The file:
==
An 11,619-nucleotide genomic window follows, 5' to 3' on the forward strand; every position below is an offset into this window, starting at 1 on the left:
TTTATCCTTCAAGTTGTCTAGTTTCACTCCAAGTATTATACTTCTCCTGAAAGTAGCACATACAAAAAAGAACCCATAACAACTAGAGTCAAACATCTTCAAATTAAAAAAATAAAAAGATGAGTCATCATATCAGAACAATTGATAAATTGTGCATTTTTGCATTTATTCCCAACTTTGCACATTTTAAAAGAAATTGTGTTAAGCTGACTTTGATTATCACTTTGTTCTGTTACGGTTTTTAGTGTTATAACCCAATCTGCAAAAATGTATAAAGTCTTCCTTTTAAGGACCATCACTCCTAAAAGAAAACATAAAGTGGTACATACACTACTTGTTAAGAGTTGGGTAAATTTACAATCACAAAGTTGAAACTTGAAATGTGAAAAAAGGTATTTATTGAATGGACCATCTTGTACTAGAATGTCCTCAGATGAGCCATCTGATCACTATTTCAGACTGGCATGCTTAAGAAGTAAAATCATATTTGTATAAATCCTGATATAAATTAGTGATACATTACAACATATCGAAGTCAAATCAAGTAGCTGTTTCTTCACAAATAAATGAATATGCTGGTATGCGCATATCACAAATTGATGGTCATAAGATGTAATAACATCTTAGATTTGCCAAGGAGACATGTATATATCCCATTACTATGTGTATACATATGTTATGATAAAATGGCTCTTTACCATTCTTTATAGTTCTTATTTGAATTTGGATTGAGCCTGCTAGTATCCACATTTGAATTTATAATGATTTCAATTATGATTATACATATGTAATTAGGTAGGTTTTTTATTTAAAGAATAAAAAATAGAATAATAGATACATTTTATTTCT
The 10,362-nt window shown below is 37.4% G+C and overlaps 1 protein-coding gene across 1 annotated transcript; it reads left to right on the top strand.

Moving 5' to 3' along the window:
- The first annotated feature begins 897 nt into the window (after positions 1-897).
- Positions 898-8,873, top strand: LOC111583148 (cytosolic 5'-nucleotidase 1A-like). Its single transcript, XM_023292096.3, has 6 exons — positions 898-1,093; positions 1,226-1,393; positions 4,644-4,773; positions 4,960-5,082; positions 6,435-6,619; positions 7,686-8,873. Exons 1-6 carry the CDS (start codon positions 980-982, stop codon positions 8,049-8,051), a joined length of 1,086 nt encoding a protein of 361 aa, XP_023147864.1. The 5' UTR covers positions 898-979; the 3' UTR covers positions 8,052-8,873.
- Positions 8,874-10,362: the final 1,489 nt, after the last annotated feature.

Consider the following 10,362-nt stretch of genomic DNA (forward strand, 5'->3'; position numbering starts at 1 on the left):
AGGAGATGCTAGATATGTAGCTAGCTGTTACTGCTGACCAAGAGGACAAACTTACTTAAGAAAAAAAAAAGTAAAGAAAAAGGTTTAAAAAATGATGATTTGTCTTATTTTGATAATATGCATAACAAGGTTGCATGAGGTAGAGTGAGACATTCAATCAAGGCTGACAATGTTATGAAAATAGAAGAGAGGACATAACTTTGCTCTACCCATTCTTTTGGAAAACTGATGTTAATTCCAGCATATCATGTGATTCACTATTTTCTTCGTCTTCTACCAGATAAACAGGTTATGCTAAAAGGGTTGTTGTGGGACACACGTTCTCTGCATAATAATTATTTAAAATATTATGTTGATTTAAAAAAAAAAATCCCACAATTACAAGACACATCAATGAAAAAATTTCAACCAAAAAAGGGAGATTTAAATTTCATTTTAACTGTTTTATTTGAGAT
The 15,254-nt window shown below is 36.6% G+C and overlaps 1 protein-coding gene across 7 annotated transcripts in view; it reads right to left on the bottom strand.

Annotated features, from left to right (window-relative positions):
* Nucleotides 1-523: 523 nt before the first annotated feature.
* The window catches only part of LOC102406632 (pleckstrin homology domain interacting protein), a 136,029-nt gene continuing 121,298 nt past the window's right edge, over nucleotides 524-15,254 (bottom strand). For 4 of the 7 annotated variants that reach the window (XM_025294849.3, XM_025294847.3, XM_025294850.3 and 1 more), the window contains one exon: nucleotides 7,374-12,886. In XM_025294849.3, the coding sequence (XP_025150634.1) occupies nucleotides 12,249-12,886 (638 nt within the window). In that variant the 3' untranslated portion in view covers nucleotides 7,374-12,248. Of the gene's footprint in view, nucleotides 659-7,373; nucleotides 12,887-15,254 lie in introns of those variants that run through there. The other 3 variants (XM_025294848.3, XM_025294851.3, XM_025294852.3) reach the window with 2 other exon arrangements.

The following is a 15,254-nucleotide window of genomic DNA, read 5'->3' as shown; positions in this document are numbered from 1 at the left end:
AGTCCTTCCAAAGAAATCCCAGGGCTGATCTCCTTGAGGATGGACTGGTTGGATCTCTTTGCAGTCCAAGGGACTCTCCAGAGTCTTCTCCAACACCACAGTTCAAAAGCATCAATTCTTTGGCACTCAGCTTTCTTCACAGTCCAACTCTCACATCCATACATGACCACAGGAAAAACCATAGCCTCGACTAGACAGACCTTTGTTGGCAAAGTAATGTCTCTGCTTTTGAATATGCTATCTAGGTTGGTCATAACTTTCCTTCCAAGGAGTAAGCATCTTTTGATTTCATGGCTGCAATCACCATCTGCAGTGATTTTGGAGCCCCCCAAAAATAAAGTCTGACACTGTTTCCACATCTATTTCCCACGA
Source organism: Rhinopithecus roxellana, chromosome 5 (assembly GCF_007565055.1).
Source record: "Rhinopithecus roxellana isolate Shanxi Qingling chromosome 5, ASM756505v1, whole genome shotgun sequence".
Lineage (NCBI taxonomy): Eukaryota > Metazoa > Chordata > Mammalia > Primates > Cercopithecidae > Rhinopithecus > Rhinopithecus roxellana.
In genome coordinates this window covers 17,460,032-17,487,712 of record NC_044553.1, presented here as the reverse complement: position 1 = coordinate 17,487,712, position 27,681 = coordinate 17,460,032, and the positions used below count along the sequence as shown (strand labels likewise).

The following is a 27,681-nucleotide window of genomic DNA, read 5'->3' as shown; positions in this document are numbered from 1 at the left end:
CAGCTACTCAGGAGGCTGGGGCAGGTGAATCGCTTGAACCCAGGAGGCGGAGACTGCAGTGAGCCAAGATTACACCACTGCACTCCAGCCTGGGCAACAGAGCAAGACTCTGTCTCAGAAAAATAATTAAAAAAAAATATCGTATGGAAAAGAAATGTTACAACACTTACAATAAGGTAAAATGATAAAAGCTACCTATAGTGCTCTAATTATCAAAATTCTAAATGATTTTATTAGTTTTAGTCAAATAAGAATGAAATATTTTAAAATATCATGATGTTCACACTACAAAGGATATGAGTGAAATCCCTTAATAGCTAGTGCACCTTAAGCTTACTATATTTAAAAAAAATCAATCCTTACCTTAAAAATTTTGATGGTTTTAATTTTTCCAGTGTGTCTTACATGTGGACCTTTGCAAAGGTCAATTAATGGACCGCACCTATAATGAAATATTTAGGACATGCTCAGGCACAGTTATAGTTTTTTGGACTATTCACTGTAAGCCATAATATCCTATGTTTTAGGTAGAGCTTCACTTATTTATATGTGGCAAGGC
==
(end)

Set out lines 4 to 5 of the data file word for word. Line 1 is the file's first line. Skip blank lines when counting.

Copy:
Moving 5' to 3' along the window:
- The first annotated feature begins 897 nt into the window (after positions 1-897).